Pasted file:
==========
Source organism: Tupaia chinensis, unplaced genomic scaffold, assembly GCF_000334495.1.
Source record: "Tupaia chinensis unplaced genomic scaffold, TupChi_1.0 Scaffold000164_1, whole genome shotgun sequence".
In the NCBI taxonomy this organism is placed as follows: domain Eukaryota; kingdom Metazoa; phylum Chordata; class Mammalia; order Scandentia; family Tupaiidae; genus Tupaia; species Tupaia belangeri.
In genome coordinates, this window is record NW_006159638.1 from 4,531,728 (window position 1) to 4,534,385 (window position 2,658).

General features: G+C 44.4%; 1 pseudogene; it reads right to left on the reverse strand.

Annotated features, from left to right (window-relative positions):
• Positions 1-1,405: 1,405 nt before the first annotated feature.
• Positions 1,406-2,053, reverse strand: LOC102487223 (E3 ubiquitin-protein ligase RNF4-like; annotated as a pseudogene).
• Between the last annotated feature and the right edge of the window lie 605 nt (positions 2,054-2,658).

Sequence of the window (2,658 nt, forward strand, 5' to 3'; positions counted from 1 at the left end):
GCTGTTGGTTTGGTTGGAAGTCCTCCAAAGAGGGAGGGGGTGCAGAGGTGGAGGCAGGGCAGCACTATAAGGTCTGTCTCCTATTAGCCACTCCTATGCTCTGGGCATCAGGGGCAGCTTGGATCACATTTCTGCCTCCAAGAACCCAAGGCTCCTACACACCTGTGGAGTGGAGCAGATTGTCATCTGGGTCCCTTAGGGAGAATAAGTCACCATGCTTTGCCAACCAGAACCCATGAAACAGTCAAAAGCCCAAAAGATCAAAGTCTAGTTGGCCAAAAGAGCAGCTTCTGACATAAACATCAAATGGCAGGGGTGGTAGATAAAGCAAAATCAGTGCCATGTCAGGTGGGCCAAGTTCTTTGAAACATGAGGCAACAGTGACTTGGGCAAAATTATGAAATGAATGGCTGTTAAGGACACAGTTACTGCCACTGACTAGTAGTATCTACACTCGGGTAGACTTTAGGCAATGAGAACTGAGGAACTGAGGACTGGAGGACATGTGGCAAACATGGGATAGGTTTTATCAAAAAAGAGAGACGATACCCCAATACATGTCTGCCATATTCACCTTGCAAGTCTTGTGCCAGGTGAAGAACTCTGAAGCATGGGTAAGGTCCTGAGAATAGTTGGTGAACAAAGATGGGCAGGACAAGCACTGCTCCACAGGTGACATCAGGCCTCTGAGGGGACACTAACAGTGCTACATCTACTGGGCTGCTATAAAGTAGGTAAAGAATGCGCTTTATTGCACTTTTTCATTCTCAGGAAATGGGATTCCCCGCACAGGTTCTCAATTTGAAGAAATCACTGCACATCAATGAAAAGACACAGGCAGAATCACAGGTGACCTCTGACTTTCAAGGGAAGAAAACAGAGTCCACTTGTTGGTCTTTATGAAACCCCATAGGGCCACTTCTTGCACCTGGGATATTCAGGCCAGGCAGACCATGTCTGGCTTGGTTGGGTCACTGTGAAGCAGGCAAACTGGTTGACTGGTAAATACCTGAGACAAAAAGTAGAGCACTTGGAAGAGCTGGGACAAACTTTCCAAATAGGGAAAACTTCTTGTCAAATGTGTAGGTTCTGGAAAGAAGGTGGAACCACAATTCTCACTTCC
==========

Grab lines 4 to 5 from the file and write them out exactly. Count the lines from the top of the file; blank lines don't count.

In genome coordinates, this window is record NW_006159638.1 from 4,531,728 (window position 1) to 4,534,385 (window position 2,658).

General features: G+C 44.4%; 1 pseudogene; it reads right to left on the reverse strand.